How To: Make a Travel Map

Last week, I wrote a post about planning a trip itinerary. In that post, one of my tips was to make a travel map. Today, I wanted to share a little more about that. And how fitting that it's Columbus Day! Sharing a map-related tutorial on a holiday devoted to an explorer is so proper. Too bad Columbus was actually kind of a d-bag but hey, he did sail that ocean blue.

In the days before the convenience of making my own electronic maps, I would just pick up a paper map at the airport or city welcome center and then scribble on the sites I wanted to see. But in this paperless era, I've since switched to an easier, cooler way of mapping. Don't get me wrong, I still love paper maps and still grab one when I can (because phones eventually run out of battery) but because I love planning trips so much (seriously, it's like a fun hobby), I love making my maps ahead of time.

So, whenever I am planning a trip, as I'm researching cool sites and yummy eateries, I pin them on a map. I used to use the pinning features on Google Maps but recently, they switched over to a feature called My Maps. For a while, I hated it because there were a lot of kinks and flaws and Google gave the option to switch back over to the old user interface. However, it seems like they've responded pretty positively to all of the feedback and I'm actually really into it now.
It's a pretty simple mapping tool but in case you're tech illiterate or you're just curious what I do to make my travel maps, I'll be sharing every step.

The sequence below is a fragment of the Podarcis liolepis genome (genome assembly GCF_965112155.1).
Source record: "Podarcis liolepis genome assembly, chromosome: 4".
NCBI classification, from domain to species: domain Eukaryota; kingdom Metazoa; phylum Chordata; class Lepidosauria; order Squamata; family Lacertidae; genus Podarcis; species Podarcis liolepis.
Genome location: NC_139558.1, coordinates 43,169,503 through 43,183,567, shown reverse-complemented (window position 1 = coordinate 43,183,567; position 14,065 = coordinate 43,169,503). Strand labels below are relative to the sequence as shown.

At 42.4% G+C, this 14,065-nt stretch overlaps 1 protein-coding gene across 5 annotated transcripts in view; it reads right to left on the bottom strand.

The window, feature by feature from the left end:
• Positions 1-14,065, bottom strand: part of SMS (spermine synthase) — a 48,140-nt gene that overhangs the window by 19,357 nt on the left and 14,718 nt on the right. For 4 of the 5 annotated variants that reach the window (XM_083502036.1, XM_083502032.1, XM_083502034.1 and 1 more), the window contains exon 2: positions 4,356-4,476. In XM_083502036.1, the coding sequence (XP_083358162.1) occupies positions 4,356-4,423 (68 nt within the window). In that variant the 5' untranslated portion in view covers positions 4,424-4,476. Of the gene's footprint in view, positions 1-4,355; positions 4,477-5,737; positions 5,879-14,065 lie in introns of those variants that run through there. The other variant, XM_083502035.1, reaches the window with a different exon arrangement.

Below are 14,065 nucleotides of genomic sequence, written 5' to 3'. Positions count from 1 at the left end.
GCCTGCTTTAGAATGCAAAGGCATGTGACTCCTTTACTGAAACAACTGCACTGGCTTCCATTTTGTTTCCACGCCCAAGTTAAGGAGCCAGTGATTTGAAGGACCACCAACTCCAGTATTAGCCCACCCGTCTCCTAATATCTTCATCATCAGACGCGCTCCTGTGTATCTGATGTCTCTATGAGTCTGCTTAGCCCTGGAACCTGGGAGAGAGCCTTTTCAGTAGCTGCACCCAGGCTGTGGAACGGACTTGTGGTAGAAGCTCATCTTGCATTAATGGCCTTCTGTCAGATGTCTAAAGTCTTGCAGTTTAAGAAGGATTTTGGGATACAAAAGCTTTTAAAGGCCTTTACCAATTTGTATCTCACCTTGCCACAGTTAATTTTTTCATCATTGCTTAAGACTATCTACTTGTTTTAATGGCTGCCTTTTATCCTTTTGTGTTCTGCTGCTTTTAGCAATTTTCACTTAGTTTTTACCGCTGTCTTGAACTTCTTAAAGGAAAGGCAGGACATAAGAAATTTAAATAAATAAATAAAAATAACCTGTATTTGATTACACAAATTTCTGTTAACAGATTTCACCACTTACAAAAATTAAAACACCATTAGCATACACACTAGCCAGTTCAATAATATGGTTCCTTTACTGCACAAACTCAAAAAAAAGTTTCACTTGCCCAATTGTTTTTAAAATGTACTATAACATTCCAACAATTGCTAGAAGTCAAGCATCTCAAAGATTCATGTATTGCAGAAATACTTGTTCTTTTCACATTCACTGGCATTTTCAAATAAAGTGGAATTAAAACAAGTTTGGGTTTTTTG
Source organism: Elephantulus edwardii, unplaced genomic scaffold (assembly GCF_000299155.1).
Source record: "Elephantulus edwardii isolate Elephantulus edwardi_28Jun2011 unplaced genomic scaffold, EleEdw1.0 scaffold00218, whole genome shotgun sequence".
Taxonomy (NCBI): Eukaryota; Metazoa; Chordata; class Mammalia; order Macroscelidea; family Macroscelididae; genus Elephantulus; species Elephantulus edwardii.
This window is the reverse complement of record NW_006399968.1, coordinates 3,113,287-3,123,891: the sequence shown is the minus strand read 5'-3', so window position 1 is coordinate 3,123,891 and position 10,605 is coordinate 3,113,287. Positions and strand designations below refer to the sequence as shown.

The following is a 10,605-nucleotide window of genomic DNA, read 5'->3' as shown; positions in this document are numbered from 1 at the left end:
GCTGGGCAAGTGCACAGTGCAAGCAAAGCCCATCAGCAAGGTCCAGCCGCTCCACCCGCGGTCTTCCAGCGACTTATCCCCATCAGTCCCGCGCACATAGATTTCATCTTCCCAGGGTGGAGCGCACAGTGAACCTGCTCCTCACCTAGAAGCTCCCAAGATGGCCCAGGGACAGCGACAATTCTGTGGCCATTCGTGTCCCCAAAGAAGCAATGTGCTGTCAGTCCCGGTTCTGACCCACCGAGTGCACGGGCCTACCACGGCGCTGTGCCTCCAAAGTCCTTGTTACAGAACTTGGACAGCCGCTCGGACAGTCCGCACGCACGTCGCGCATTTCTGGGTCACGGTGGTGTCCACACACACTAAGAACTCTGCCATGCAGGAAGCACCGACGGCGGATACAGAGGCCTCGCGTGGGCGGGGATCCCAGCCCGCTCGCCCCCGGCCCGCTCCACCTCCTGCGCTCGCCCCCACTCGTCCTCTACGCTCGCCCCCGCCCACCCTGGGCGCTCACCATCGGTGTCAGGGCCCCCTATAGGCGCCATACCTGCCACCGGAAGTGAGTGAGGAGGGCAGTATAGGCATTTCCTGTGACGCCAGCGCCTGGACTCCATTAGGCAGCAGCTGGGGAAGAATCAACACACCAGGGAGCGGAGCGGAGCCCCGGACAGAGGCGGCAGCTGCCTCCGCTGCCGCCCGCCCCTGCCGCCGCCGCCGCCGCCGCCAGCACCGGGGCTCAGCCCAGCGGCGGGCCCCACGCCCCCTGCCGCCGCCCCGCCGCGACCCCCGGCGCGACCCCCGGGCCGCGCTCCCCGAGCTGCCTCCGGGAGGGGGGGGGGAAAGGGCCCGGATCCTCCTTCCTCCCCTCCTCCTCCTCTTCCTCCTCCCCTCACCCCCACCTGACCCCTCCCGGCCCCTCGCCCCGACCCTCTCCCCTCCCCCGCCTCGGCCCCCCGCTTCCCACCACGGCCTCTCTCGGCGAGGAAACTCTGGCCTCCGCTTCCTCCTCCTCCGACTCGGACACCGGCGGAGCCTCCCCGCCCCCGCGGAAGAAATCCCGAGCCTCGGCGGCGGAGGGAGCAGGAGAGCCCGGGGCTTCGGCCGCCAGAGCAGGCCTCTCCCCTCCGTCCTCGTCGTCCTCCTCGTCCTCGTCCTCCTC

Once you're on the My Maps page, you can create a new map, name it, and then start by working with your first layer. If you want to create several layers to start, you can click the 'add layer' button right at the top of the toolbar.
To add a pin, you can type a place into the search bar. A lime green pin will appear (a single pin for a single, specific location or several pins for a generic search, e.g. for "pharmacy"). You can then click "add to map" for each pin you want to incorporate and the pin will become red (or whatever the default icon is set to). The other option for adding pins (perhaps if you need to pin an un-searchable location, e.g. a specific location within a park) you can click on the little bubble tool (just below the search bar) and manually drop a pin wherever you want.
Once you've got your pin locked down, you can change the icon. There are several generic options available right from the get-go, but you can also click on "more icons" for some cuter options.

Google has provided a bunch of categories to choose from and for the most part, I like these icons and think they're cute.
But, sometimes you may want to customize your map.